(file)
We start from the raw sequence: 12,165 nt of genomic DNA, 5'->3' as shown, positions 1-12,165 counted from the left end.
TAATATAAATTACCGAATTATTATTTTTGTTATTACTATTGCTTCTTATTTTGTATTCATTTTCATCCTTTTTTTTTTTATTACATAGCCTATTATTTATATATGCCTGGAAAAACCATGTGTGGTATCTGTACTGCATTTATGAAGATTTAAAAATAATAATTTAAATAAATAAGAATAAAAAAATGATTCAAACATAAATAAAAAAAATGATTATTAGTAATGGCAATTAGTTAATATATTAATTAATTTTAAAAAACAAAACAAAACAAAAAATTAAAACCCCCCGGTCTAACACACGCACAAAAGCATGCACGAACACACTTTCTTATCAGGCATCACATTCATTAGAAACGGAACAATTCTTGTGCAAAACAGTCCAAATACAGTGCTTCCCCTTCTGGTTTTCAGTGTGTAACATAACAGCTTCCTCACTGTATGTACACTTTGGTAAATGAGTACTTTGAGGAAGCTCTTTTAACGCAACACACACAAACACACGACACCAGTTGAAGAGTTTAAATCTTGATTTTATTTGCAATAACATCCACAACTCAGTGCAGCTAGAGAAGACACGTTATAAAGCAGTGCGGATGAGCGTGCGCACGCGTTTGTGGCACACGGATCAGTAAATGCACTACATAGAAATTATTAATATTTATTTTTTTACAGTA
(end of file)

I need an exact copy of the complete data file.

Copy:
We start from the raw sequence: 12,165 nt of genomic DNA, 5'->3' as shown, positions 1-12,165 counted from the left end.
TAATATAAATTACCGAATTATTATTTTTGTTATTACTATTGCTTCTTATTTTGTATTCATTTTCATCCTTTTTTTTTTTATTACATAGCCTATTATTTATATATGCCTGGAAAAACCATGTGTGGTATCTGTACTGCATTTATGAAGATTTAAAAATAATAATTTAAATAAATAAGAATAAAAAAATGATTCAAACATAAATAAAAAAAATGATTATTAGTAATGGCAATTAGTTAATATATTAATTAATTTTAAAAAACAAAACAAAACAAAAAATTAAAACCCCCCGGTCTAACACACGCACAAAAGCATGCACGAACACACTTTCTTATCAGGCATCACATTCATTAGAAACGGAACAATTCTTGTGCAAAACAGTCCAAATACAGTGCTTCCCCTTCTGGTTTTCAGTGTGTAACATAACAGCTTCCTCACTGTATGTACACTTTGGTAAATGAGTACTTTGAGGAAGCTCTTTTAACGCAACACACACAAACACACGACACCAGTTGAAGAGTTTAAATCTTGATTTTATTTGCAATAACATCCACAACTCAGTGCAGCTAGAGAAGACACGTTATAAAGCAGTGCGGATGAGCGTGCGCACGCGTTTGTGGCACACGGATCAGTAAATGCACTACATAGAAATTATTAATATTTATTTTTTTACAGTA